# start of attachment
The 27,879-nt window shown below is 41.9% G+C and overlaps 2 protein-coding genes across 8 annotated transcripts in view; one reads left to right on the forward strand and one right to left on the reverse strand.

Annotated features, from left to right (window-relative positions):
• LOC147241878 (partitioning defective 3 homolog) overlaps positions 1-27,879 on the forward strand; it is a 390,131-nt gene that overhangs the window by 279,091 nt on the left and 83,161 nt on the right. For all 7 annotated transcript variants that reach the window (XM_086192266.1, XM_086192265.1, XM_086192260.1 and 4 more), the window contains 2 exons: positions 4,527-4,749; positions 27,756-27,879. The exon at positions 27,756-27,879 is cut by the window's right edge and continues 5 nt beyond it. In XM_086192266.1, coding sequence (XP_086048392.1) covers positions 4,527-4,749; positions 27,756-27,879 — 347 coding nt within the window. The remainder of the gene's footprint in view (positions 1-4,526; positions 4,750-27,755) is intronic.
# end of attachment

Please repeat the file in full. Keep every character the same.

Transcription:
The 27,879-nt window shown below is 41.9% G+C and overlaps 2 protein-coding genes across 8 annotated transcripts in view; one reads left to right on the forward strand and one right to left on the reverse strand.

Annotated features, from left to right (window-relative positions):
• LOC147241878 (partitioning defective 3 homolog) overlaps positions 1-27,879 on the forward strand; it is a 390,131-nt gene that overhangs the window by 279,091 nt on the left and 83,161 nt on the right. For all 7 annotated transcript variants that reach the window (XM_086192266.1, XM_086192265.1, XM_086192260.1 and 4 more), the window contains 2 exons: positions 4,527-4,749; positions 27,756-27,879. The exon at positions 27,756-27,879 is cut by the window's right edge and continues 5 nt beyond it. In XM_086192266.1, coding sequence (XP_086048392.1) covers positions 4,527-4,749; positions 27,756-27,879 — 347 coding nt within the window. The remainder of the gene's footprint in view (positions 1-4,526; positions 4,750-27,755) is intronic.